Dr. Weiner: Exactly. When the Hurwitz study[15] came out 10 years ago looking at the combination of irinotecan, 5-FU, and leucovorin plus or minus bevacizumab, we were thrilled because the median survival was up around 19 to 20 months. A decade later, we're out at 30 months median survival with the same group of drugs that we had available 10 years ago. But now we've learned that you have to use them all at one time or another during someone's disease. You've got to use them wisely. You have to parse them out appropriately. If you do that, you can actually help folks live a lot longer. If a new drug had come out in the past 10 years that increased median survival in first-line metastatic disease from 20 to 30 months, there would be champagne corks popping all over the place. So I think we have to celebrate these advantages.

Immunotherapy: Finding Cancer's Achilles Heel

Dr. Weiner: The other thing that really excited me, and it's going to be parenthetical to the immunotherapy stuff, was a presentation by Jerome Galon[16] from INSERM (Institut National de la Santé et de la Recherche Médicale)in Paris.He's developed something called the Immunoscore®, which is a way of looking at early-stage colorectal cancer biopsy samples and quantifying the number and type of T cells that are infiltrating the tumor. He's been able to show over a period of a decade, with very elegant high-profile publications, that the greater the density of activated T cells in the tumor, the more likely someone is to be cured. It actually trumps classic Duke staging or other kinds of TNM staging for colon cancer. This teaches us something that is very, very critical. When a cancer is developing, it has only one enemy: the body's immune system. The cancer has to solve that problem in order to thrive and survive in the patient. Once the cancer finds that critical feature that allows it to thrive and survive, that becomes its dominant mechanism for defeating the immune system. It also becomes the Achilles heel of the cancer.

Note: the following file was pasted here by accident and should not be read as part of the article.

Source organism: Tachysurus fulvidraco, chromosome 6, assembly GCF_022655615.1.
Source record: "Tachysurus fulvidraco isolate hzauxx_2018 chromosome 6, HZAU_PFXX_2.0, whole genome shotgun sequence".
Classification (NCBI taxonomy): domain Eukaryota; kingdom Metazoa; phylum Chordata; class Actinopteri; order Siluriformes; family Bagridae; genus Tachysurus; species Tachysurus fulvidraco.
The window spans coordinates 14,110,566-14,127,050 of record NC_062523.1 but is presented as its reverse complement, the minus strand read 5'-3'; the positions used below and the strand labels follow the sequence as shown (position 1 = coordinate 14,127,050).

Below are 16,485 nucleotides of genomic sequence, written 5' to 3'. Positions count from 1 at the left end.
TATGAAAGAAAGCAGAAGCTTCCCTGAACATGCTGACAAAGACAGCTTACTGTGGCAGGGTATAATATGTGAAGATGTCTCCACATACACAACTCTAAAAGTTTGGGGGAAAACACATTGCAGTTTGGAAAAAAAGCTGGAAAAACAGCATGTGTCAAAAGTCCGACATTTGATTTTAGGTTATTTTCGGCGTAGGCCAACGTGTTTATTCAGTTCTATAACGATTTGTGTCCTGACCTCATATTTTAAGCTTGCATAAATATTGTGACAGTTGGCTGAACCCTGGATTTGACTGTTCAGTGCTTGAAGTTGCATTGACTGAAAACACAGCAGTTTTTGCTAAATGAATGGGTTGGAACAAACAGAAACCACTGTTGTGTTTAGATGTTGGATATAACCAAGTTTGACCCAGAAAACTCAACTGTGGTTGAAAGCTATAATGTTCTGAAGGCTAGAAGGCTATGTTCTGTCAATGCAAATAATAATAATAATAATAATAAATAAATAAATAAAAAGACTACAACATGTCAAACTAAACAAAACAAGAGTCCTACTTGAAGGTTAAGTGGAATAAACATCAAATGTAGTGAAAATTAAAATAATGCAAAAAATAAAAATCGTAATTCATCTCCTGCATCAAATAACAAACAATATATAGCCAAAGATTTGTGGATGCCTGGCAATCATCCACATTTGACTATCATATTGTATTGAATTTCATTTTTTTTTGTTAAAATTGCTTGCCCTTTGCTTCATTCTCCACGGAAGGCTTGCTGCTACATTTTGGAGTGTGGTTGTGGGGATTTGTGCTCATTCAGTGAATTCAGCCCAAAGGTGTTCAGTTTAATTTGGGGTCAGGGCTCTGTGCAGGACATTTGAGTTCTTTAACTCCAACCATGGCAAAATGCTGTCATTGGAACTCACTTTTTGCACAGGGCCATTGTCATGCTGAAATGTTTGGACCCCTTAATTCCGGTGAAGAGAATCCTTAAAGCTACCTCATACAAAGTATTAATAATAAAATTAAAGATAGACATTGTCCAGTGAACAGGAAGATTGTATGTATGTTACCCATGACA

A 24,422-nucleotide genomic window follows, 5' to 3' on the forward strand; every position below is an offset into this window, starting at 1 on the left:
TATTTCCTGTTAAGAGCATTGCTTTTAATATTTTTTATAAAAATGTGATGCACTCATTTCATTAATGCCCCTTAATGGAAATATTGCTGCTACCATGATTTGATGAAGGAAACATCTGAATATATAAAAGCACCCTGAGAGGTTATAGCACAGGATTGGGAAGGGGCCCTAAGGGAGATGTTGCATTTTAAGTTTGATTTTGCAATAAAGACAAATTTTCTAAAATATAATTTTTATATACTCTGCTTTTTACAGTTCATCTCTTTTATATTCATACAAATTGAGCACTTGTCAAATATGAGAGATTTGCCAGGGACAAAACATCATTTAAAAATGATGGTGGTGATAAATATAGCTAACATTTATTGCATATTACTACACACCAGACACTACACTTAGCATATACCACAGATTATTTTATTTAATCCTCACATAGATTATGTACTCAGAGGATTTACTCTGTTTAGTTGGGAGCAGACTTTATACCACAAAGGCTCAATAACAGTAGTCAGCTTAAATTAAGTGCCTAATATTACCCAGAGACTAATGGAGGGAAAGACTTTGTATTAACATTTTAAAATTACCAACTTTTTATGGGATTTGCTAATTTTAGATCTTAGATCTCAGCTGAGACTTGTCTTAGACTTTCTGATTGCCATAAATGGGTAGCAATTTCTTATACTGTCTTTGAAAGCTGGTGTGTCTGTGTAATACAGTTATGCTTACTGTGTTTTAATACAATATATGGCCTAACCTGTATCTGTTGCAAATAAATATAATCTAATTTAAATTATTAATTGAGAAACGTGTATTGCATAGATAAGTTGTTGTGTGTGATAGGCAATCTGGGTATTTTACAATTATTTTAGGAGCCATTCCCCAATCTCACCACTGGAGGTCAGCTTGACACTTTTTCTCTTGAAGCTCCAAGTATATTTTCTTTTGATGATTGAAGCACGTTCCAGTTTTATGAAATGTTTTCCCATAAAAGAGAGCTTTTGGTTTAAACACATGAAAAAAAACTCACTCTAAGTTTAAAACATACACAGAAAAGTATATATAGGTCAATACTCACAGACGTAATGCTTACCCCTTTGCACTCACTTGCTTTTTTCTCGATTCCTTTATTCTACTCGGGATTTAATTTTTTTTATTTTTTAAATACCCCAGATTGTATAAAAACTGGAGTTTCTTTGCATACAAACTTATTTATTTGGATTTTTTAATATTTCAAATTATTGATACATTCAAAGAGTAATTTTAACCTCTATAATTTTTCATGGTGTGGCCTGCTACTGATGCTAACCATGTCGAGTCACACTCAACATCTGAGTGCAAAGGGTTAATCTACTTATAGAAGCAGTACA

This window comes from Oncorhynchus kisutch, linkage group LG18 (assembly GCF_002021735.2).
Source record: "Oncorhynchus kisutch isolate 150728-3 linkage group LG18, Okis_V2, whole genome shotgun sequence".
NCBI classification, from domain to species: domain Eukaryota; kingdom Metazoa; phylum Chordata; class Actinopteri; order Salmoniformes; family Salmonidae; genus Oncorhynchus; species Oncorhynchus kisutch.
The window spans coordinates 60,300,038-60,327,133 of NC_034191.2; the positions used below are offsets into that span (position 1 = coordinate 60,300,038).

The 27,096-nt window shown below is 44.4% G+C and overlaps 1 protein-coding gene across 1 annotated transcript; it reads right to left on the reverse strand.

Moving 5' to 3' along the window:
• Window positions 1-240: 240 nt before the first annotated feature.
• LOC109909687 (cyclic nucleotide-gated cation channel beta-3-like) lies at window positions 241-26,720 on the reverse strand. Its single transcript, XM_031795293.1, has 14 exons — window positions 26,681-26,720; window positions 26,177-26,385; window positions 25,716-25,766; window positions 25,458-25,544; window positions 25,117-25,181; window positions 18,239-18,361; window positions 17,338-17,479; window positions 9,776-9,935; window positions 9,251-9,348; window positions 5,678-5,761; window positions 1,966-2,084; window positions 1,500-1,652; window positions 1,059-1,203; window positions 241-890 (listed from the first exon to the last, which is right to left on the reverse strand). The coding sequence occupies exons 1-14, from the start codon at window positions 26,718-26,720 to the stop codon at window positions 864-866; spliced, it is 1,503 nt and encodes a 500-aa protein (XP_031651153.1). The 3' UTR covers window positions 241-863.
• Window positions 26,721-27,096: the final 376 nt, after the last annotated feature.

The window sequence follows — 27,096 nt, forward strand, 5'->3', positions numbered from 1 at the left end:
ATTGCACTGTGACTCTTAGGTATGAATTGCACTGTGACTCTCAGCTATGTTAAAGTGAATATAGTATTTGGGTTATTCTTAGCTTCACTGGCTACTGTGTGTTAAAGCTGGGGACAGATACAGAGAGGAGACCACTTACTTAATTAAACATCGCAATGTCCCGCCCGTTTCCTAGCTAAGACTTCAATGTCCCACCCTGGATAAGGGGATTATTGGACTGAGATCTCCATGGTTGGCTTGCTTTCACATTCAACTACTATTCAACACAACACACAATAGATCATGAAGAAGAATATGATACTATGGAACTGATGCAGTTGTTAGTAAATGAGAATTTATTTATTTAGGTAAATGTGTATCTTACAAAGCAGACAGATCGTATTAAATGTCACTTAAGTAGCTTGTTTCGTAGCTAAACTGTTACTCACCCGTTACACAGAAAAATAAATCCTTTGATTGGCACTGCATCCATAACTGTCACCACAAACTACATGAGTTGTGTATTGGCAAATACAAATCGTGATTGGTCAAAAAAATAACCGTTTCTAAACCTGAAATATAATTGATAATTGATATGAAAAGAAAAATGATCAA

Studies that have been published[17] and studies presented here[18] show the value of ipilimumab and the PD-L1 and PD-1 inhibitors. They clearly demonstrate that when that pathway is the particular Achilles heel of the cancer, you get tremendously exciting clinical results. One of the most exciting aspects is actually a follow-up of a study that was presented here last year in melanoma. (It's not one of my areas of disease expertise, but you have to pay attention to this stuff if you're interested in immunotherapy.)

Dr. Kris: In my institution, in particular.

Dr. Weiner: I would think so. This actually was presented by Mario Sznol[18] and not by Jedd Wolchok, who did the original publication. The study, which combined both an anti-PD-1 antibody and ipilimumab, an anti-CTLA-4 antibody, showed a really dramatic and rapid rate of response in patients with metastatic melanoma. What I found stunning and a cause for great optimism was that this group of people, who were treated with adequate doses of a combination of these 2 drugs, had a 70% overall clinical benefit rate, which is way, way higher than we've ever seen with melanoma in the past. Many patients had rapid response, and 20% of these patients even had complete response, which previously was unheard of in this disease. The median survival for this group was 39.7 months I think it was -- 39.7 months, almost 3.5 years. You have to recognize that in this particular clinical setting, the typical expected survival would have been about 7 months. This is a real game-changer.